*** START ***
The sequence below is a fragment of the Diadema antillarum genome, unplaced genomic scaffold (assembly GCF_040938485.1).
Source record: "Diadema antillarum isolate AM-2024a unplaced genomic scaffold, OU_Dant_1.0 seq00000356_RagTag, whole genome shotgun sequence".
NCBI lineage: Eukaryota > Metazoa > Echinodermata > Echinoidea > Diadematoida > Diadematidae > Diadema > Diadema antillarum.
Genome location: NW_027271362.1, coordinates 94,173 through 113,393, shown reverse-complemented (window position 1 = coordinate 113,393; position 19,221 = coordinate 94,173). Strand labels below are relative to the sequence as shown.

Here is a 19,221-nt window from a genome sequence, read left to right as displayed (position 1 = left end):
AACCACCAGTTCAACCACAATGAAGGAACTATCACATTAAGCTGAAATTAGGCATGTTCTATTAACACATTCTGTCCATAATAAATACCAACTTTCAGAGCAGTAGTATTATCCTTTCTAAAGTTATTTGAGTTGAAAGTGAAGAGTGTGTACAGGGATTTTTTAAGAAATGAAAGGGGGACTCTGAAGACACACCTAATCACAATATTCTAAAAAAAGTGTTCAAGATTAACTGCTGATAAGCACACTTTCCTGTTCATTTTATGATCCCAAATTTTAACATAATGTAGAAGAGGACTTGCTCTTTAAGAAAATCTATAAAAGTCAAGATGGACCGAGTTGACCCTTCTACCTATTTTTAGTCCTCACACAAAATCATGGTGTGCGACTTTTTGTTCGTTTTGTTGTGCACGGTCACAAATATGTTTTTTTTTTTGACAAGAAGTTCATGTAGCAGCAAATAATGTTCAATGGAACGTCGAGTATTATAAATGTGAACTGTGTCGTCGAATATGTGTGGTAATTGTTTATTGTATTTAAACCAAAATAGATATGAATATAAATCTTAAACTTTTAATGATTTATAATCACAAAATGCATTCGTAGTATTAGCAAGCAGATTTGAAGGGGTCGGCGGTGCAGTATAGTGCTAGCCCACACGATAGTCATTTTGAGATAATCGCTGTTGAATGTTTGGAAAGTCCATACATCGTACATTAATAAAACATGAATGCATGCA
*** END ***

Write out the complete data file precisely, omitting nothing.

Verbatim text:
The sequence below is a fragment of the Diadema antillarum genome, unplaced genomic scaffold (assembly GCF_040938485.1).
Source record: "Diadema antillarum isolate AM-2024a unplaced genomic scaffold, OU_Dant_1.0 seq00000356_RagTag, whole genome shotgun sequence".
NCBI lineage: Eukaryota > Metazoa > Echinodermata > Echinoidea > Diadematoida > Diadematidae > Diadema > Diadema antillarum.
Genome location: NW_027271362.1, coordinates 94,173 through 113,393, shown reverse-complemented (window position 1 = coordinate 113,393; position 19,221 = coordinate 94,173). Strand labels below are relative to the sequence as shown.

Here is a 19,221-nt window from a genome sequence, read left to right as displayed (position 1 = left end):
AACCACCAGTTCAACCACAATGAAGGAACTATCACATTAAGCTGAAATTAGGCATGTTCTATTAACACATTCTGTCCATAATAAATACCAACTTTCAGAGCAGTAGTATTATCCTTTCTAAAGTTATTTGAGTTGAAAGTGAAGAGTGTGTACAGGGATTTTTTAAGAAATGAAAGGGGGACTCTGAAGACACACCTAATCACAATATTCTAAAAAAAGTGTTCAAGATTAACTGCTGATAAGCACACTTTCCTGTTCATTTTATGATCCCAAATTTTAACATAATGTAGAAGAGGACTTGCTCTTTAAGAAAATCTATAAAAGTCAAGATGGACCGAGTTGACCCTTCTACCTATTTTTAGTCCTCACACAAAATCATGGTGTGCGACTTTTTGTTCGTTTTGTTGTGCACGGTCACAAATATGTTTTTTTTTTTGACAAGAAGTTCATGTAGCAGCAAATAATGTTCAATGGAACGTCGAGTATTATAAATGTGAACTGTGTCGTCGAATATGTGTGGTAATTGTTTATTGTATTTAAACCAAAATAGATATGAATATAAATCTTAAACTTTTAATGATTTATAATCACAAAATGCATTCGTAGTATTAGCAAGCAGATTTGAAGGGGTCGGCGGTGCAGTATAGTGCTAGCCCACACGATAGTCATTTTGAGATAATCGCTGTTGAATGTTTGGAAAGTCCATACATCGTACATTAATAAAACATGAATGCATGCA